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assuage +‎ -ment


assuagement (countable and uncountable, plural assuagements)

  1. The action of assuaging; appeasement.
    • 1567, Arthur Golding, translation of Ovid’s Metamorphoses, Book 11, lines 517-520,[1]
      He many woordes of comfort spake her feare away too chace,
      But nought hee could perswade therein too make her like the cace.
      This last asswagement of her greef he added in the end,
      Which was the onely thing that made her loving hart too bend:
    • 1659, Thomas Stanley, The History of Philosophy, Volume Three, Part Five, Epicurus, translated from the work of Pierre Gassendi, London: Humphrey Moseley and Thomas Dring, Chapter 23,[2]
      [] the asswagement of his discontent consists in two things, formerly prescribed as remedies against corporeall pain; viz. Diversion of his thoughts from his losse, or the cause of it, and an application of them to those things, which he knowes to be gratefull and pleasant to his mind.
    • 1926, H. G. Wells, The World of William Clissold, Book Four, Section 7,[3]
      I had thought two years ago that sex was simply a sensuous craving, an appetite needing assuagement and trailing with it a sense of beauty.
  2. The condition of being assuaged.
    • 1596, Edmund Spenser, The Faerie Queene, Book VI, Canto Five, Stanza 40,[4]
      So all that night they past in great disease,
      Till that the morning, bringing earely light
      To guide mens labours, brought them also ease,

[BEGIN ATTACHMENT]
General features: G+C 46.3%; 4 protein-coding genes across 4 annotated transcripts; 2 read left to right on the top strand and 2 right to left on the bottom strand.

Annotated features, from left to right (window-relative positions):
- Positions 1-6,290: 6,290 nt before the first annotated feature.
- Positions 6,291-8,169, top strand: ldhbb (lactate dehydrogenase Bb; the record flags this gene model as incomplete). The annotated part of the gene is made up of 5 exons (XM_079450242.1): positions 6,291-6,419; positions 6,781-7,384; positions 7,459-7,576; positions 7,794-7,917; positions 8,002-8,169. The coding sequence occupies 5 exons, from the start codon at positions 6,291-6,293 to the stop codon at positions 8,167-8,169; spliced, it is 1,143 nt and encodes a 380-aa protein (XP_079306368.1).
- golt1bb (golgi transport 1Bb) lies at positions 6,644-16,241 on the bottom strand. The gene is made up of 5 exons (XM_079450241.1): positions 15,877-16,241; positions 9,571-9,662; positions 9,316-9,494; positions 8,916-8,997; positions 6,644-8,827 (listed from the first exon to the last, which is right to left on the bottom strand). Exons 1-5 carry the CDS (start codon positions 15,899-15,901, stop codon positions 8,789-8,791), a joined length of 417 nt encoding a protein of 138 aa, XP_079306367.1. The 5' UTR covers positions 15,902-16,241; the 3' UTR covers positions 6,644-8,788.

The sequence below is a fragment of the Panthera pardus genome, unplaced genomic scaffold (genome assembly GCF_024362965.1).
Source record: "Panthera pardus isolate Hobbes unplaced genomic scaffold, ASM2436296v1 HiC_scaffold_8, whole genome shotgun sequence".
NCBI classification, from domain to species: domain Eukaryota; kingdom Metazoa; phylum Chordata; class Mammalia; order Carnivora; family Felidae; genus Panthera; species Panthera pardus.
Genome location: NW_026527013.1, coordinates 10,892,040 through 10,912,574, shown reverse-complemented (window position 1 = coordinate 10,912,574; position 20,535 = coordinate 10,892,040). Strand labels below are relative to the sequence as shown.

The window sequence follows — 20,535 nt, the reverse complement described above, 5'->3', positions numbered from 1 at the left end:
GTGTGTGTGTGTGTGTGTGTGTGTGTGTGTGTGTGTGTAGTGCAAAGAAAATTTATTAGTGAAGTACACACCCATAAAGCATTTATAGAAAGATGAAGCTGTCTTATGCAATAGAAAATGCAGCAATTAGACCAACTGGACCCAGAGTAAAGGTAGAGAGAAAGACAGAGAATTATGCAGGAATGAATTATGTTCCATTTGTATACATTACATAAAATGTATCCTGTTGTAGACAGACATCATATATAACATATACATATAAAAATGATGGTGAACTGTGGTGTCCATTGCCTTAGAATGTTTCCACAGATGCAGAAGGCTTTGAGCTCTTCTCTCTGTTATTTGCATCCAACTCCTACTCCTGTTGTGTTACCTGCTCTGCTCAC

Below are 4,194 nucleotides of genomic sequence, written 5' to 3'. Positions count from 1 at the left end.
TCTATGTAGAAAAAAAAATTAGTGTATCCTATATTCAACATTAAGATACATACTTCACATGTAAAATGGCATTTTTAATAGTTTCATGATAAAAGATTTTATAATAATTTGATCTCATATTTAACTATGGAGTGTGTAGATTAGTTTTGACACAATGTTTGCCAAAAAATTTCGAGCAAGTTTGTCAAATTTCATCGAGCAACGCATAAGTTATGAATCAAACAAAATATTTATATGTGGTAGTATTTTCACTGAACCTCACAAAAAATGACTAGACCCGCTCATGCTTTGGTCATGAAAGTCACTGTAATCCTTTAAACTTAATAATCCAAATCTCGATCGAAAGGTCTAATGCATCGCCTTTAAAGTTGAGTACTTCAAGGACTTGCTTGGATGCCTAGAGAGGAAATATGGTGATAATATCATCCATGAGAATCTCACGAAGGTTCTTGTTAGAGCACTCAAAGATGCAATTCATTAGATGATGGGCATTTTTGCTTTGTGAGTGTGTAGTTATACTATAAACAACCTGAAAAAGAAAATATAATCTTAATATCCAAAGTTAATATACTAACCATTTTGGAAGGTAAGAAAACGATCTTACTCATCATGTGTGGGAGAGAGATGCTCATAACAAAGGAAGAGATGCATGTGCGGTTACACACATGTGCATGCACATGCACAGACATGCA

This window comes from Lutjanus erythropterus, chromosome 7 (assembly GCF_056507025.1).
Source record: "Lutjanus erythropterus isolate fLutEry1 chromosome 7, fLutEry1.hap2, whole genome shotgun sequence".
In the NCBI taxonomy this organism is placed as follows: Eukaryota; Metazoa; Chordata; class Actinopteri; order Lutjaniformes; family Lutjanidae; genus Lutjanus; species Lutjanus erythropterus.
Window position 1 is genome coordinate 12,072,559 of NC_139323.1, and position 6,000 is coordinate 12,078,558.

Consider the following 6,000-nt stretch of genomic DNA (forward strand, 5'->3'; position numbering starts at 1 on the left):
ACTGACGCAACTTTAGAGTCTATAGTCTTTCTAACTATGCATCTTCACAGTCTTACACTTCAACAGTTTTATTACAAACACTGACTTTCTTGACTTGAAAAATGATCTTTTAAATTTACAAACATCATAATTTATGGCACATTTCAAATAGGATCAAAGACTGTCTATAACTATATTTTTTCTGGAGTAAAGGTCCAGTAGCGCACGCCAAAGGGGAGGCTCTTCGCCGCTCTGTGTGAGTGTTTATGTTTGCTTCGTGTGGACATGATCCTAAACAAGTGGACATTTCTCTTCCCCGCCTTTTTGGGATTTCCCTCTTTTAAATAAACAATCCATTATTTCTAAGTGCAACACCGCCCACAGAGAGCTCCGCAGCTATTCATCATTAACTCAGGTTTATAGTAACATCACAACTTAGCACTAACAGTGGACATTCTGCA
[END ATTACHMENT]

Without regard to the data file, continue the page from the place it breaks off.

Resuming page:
And some asswagement of their painefull plight.
    • 1797, Ann Radcliffe, The Italian, or The Confessional of the Black Penitents, London: T. Cadell Junior & W. Davies, Volume II, Chapter 7, pp. 234-235,[5]
      This was the sole consideration, that afforded any degree of assuagement to her sufferings.
    • 1928, Radclyffe Hall, The Well of Loneliness, Chapter Seven, 2,[6]
      Writing, it was like a heavenly balm, it was like the flowing out of deep waters, it was like the lifting of a load from the spirit; it brought with it a sense of relief, of assuagement.
    • 1959, Mervyn Peake, Titus Alone, London: Eyre & Spottiswoode, Chapter 34,
      He leaned forward pressing the tightened muscles below his ribs and then began to rock back and forth, like a pendulum. So regular was the rocking that it would seem that no assuagement of grief could result from so mechanical a rhythm.
  3. An assuaging medicine or application.
    • 1835, Richard Chenevix Trench, “A Legend of Toledo” in The Story of Justin Martyr, and Other Poems,[7]
      Far down below the Christian captives pine
      In dungeon depths, and whoso dares to bring
      Assuagements for their wounds, or food, or wine,
      Must brave the fiercest vengeance of the king.



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